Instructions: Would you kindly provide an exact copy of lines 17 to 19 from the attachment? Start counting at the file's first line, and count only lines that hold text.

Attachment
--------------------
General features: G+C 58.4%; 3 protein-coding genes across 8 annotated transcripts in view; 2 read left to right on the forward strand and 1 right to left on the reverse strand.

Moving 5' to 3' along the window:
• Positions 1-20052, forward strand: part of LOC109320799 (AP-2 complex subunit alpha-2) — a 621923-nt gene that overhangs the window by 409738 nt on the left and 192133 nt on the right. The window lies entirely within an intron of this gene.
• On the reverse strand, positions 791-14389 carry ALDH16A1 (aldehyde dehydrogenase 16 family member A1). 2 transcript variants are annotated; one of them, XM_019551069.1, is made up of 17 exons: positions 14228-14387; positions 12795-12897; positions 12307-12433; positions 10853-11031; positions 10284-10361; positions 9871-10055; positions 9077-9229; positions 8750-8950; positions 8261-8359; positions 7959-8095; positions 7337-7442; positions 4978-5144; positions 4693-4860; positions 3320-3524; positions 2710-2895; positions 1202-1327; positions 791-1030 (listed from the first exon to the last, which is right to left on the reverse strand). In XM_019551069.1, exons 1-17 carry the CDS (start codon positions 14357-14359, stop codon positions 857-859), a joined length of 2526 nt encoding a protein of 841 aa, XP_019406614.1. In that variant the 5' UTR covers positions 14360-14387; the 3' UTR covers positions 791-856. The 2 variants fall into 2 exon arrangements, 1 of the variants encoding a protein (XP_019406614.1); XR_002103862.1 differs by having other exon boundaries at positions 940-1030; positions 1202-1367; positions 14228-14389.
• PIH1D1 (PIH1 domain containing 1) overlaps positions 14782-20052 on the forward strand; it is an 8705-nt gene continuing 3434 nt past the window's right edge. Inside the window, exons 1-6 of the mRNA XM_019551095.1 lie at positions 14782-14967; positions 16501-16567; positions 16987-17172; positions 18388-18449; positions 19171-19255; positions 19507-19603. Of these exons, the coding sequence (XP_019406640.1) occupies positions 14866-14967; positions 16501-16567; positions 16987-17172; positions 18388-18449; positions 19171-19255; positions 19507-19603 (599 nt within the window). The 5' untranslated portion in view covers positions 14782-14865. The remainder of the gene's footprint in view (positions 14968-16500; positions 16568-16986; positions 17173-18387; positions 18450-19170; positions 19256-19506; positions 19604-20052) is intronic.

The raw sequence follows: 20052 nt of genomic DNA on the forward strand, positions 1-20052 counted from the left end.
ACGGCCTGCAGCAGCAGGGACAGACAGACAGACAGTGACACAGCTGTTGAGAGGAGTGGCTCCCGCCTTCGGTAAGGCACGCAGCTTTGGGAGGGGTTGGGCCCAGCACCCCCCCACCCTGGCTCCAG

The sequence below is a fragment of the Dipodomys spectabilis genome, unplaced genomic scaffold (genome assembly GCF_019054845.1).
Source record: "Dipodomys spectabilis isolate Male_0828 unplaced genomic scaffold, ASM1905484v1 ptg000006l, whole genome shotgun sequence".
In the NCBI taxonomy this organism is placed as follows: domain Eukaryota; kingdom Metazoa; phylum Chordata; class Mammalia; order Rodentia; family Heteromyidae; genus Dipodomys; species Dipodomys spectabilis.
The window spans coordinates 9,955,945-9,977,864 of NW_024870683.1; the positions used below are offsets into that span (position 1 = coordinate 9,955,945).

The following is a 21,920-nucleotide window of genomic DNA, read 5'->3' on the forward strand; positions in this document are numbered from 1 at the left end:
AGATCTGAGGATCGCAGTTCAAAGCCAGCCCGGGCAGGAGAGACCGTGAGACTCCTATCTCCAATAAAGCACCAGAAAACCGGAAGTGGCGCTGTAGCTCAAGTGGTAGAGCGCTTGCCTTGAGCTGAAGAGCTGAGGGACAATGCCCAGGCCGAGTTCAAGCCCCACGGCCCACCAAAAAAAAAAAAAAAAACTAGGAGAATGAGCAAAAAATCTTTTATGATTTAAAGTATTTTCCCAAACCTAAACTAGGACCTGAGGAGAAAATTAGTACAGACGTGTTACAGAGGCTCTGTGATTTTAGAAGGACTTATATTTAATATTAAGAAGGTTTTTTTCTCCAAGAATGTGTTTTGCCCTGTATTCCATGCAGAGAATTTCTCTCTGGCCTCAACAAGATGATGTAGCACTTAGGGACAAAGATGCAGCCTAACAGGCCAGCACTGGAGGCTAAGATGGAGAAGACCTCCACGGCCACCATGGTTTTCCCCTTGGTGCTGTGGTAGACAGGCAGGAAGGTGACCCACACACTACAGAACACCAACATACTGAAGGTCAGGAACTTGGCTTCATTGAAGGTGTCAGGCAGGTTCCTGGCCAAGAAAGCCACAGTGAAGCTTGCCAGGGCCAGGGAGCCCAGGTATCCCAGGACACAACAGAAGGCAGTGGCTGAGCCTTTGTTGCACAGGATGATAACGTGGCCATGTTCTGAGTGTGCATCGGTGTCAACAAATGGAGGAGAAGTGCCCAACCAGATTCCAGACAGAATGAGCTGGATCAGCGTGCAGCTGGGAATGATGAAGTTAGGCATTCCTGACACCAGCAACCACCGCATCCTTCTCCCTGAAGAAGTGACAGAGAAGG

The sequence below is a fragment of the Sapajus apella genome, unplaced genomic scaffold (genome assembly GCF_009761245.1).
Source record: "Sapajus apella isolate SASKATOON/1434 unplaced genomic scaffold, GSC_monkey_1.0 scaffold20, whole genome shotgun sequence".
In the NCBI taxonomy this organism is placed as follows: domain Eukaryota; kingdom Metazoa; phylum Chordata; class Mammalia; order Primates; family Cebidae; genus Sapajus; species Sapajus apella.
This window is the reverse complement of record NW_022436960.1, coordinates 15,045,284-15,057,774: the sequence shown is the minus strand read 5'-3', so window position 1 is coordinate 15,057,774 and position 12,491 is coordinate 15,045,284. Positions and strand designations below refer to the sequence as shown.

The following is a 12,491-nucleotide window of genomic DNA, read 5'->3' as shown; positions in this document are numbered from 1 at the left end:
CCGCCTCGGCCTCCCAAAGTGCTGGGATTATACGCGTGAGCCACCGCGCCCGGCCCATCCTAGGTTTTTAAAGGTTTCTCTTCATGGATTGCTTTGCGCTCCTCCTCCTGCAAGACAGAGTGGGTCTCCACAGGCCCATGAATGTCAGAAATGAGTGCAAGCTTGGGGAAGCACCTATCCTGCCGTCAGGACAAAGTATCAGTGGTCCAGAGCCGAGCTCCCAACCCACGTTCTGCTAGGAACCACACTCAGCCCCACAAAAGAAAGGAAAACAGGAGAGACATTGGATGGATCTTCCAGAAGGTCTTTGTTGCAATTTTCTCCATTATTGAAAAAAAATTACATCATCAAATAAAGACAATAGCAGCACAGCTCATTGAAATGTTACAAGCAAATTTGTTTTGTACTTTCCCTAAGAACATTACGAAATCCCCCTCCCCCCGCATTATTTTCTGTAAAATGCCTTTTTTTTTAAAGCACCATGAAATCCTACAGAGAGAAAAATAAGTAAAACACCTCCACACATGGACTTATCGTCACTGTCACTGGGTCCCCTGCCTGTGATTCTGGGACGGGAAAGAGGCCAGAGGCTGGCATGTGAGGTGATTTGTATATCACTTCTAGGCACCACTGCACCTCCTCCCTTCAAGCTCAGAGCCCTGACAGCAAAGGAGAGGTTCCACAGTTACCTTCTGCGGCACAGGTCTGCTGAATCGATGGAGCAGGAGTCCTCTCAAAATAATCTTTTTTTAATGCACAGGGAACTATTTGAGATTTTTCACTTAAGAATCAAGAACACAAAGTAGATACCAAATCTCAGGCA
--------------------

This window is the reverse complement of record NW_022436960.1, coordinates 15,045,284-15,057,774: the sequence shown is the minus strand read 5'-3', so window position 1 is coordinate 15,057,774 and position 12,491 is coordinate 15,045,284. Positions and strand designations below refer to the sequence as shown.

The following is a 12,491-nucleotide window of genomic DNA, read 5'->3' as shown; positions in this document are numbered from 1 at the left end:
CCGCCTCGGCCTCCCAAAGTGCTGGGATTATACGCGTGAGCCACCGCGCCCGGCCCATCCTAGGTTTTTAAAGGTTTCTCTTCATGGATTGCTTTGCGCTCCTCCTCCTGCAAGACAGAGTGGGTCTCCACAGGCCCATGAATGTCAGAAATGAGTGCAAGCTTGGGGAAGCACCTATCCTGCCGTCAGGACAAAGTATCAGTGGTCCAGAGCCGAGCTCCCAACCCACGTTCTGCTAGGAACCACACTCAGCCCCACAAAAGAAAGGAAAACAGGAGAGACATTGGATGGATCTTCCAGAAGGTCTTTGTTGCAATTTTCTCCATTATTGAAAAAAAATTACATCATCAAATAAAGACAATAGCAGCACAGCTCATTGAAATGTTACAAGCAAATTTGTTTTGTACTTTCCCTAAGAACATTACGAAATCCCCCTCCCCCCGCATTATTTTCTGTAAAATGCCTTTTTTTTTAAAGCACCATGAAATCCTACAGAGAGAAAAATAAGTAAAACACCTCCACACATGGACTTATCGTCACTGTCACTGGGTCCCCTGCCTGTGATTCTGGGACGGGAAAGAGGCCAGAGGCTGGCATGTGAGGTGATTTGTATATCACTTCTAGGCACCACTGCACCTCCTCCCTTCAAGCTCAGAGCCCTGACAGCAAAGGAGAGGTTCCACAGTTACCTTCTGCGGCACAGGTCTGCTGAATCGATGGAGCAGGAGTCCTCTCAAAATAATCTTTTTTTAATGCACAGGGAACTATTTGAGATTTTTCACTTAAGAATCAAGAACACAAAGTAGATACCAAATCTCAGGCA